Many hospitalists find the idea of linking their pay to satisfaction scores troubling because the surveys used by many hospitals don’t ask patients to identify specific physicians.
“I could have a surgeon working with me who is not that personable,” Dr. Wilson says, “but if the patients say they didn’t have the physician explain things to them, it doesn’t say which one.”
Because hospital-wide surveys can produce such fuzzy results, some hospitalist groups have taken a do-it-yourself approach and devised satisfaction surveys that apply only to their doctors.
The 13-physician hospitalist group at Spartanburg Regional Medical Center in Spartanburg, S.C., has created a survey that asks patients to circle the name of the physician who was in charge of their care. It then asks four questions about the physician’s communication, bedside manner, clarity of instructions and the patient’s overall experience. Patients can rate the physician on a scale from excellent to very poor, and there’s room for comments.
Hospitalists’ scores on these surveys, which are tallied up quarterly, account for roughly 14% of their individual bonuses, says Robert Haddad, MD, a hospitalist at Spartanburg. To receive 100% of the bonus related to patient satisfaction, hospitalists must receive an average score of 88% or higher.
Dr. Haddad says he supports the idea of linking bonuses to satisfaction scores, but he acknowledges that doctors sometimes complain that scores can reflect patient confusion more than anything. His response?
“It’s our job to make sure we communicate to the patient who we are and what number of physicians each patient is seeing.”
In the first three quarters of 2008, the satisfaction level for Spartanburg’s hospitalists averaged 88.3%, up from 82.2% in 2006, says Nancy O. Garrett, CPCS, the director of hospital-based physician services at Spartanburg Regional. During the past quarter, five out of 10 hospitalists received 100% of the portion of the bonus that reflected satisfaction, and the rest received 75% of that part of the bonus, she says.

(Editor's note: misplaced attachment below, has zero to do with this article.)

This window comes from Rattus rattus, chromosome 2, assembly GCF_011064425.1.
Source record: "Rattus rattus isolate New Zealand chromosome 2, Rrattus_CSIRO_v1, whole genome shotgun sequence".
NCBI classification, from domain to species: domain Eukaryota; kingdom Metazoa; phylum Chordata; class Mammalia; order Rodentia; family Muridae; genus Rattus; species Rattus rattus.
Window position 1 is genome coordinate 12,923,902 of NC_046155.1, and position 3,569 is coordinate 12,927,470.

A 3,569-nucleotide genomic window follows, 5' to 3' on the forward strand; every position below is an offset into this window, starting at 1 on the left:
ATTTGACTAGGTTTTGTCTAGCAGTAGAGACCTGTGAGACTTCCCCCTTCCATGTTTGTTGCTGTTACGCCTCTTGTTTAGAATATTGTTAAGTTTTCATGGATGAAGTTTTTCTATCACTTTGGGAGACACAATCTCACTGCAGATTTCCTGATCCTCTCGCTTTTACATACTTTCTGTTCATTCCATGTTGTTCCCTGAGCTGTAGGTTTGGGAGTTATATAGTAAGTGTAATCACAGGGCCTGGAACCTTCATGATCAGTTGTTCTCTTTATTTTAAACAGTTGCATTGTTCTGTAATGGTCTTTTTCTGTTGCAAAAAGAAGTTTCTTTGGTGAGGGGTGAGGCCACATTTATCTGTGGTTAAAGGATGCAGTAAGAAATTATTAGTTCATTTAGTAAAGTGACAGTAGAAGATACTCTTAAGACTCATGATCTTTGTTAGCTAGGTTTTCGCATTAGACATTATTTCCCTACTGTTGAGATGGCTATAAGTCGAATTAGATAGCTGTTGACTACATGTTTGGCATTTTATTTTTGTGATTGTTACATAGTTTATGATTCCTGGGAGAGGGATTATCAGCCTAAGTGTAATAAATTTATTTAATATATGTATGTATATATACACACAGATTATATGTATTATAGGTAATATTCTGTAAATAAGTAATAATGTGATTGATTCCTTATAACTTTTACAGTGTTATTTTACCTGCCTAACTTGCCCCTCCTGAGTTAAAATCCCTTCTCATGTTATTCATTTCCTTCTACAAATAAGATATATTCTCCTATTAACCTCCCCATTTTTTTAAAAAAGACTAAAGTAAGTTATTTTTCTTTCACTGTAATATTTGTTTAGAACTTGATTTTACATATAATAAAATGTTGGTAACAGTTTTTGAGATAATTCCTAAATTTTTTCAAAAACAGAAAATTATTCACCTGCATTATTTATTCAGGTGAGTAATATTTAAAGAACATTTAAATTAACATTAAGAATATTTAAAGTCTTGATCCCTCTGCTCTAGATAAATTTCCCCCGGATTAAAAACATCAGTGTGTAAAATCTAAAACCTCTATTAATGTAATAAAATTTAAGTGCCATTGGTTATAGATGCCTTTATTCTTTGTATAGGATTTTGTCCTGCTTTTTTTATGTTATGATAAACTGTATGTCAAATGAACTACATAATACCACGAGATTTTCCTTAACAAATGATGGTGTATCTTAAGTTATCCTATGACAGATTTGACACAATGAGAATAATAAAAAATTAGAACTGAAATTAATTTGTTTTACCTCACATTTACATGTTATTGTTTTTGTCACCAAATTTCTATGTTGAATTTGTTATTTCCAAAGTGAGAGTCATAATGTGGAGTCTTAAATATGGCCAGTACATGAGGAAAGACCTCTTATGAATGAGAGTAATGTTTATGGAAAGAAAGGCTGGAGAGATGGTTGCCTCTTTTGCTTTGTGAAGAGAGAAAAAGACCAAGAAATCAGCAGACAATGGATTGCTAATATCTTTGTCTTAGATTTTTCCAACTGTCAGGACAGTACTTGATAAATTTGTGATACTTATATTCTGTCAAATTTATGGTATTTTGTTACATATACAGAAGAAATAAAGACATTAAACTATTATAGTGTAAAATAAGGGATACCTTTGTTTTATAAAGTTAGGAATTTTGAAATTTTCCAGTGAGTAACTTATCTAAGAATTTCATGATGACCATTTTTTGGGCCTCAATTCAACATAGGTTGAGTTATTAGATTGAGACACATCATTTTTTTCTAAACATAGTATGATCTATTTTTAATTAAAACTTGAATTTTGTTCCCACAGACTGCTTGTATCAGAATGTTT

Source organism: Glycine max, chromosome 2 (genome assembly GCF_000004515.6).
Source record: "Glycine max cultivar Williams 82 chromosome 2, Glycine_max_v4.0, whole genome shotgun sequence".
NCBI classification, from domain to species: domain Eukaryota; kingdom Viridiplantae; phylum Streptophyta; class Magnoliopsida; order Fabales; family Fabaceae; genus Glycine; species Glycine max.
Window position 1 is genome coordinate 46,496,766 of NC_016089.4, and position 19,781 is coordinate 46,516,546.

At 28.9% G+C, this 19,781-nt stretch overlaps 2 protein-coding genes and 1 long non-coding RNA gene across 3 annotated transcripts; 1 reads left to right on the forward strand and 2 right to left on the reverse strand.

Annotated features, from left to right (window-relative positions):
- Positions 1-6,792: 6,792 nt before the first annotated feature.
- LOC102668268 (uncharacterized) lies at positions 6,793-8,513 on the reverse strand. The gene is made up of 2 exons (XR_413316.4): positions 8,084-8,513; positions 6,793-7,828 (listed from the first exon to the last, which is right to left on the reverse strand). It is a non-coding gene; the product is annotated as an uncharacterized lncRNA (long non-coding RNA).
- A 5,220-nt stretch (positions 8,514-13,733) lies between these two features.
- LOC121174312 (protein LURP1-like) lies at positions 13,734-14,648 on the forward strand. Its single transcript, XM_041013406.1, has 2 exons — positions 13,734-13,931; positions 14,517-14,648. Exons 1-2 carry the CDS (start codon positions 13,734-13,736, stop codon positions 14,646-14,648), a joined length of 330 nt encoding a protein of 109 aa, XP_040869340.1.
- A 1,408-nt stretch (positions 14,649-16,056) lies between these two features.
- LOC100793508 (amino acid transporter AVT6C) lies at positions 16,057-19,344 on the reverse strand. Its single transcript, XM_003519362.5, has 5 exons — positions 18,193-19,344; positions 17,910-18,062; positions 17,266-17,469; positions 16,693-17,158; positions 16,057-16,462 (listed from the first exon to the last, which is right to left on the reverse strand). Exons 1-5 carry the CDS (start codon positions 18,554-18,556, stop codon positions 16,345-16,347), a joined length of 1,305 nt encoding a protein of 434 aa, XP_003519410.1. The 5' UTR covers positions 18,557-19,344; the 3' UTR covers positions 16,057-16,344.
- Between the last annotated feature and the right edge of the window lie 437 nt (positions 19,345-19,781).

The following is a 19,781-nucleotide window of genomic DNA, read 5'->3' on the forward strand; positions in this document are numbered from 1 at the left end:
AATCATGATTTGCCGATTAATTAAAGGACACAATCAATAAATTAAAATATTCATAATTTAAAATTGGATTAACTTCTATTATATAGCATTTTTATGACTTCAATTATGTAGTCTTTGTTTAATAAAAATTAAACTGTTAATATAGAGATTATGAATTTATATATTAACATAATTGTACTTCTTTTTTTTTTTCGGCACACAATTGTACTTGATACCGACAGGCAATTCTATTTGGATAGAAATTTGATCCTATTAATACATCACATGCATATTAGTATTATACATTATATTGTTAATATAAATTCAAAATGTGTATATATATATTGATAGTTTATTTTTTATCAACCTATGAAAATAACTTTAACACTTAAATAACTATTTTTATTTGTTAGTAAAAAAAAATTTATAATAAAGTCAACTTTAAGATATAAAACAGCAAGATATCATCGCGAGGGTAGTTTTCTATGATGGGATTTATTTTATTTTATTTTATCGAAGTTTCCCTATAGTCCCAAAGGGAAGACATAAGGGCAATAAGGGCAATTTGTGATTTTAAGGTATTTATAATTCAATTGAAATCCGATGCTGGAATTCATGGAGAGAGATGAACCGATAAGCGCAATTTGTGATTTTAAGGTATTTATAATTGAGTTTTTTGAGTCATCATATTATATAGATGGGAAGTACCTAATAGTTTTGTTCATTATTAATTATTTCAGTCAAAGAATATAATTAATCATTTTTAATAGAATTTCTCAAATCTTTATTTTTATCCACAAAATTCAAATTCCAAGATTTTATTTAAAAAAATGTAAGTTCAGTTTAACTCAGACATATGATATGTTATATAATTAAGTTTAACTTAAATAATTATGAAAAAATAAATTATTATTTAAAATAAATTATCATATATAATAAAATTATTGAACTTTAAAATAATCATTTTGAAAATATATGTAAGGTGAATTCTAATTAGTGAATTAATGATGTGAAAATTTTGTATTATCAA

The hospitalists’ experience at Spartanburg may be a glimpse of the specialty’s future. Leaders in the field say that despite flaws in the current survey system, hospitalists need to provide leadership and work with hospital administrators on satisfaction issues.
“We’re going to have to take a more customer-service approach to patient care and realize that it’s not doctors anymore who have patients,” says Cogent’s Dr. Hawkins. “Patients have doctors, and they’re going to vote with their feet.”
Barbara Kirchheimer is a freelance health care writer based in Highland Park, Ill.
What patients have to say about hospitalization
SINCE MARCH OF THIS YEAR, the results of a standardized patient satisfaction survey have been posted on the Hospital Compare Web site. The survey, which consists of 27 questions, asks discharged patients only three questions about their physicians during their hospital stay, giving patients four different ranking options, from “never” to “always.”
Here are the three questions patients are asked:
How often did doctors treat you with courtesy and respect?
How often did doctors explain things in a way that you could understand?
How often did doctors listen carefully to you?
Source: CAHPS Hospital Survey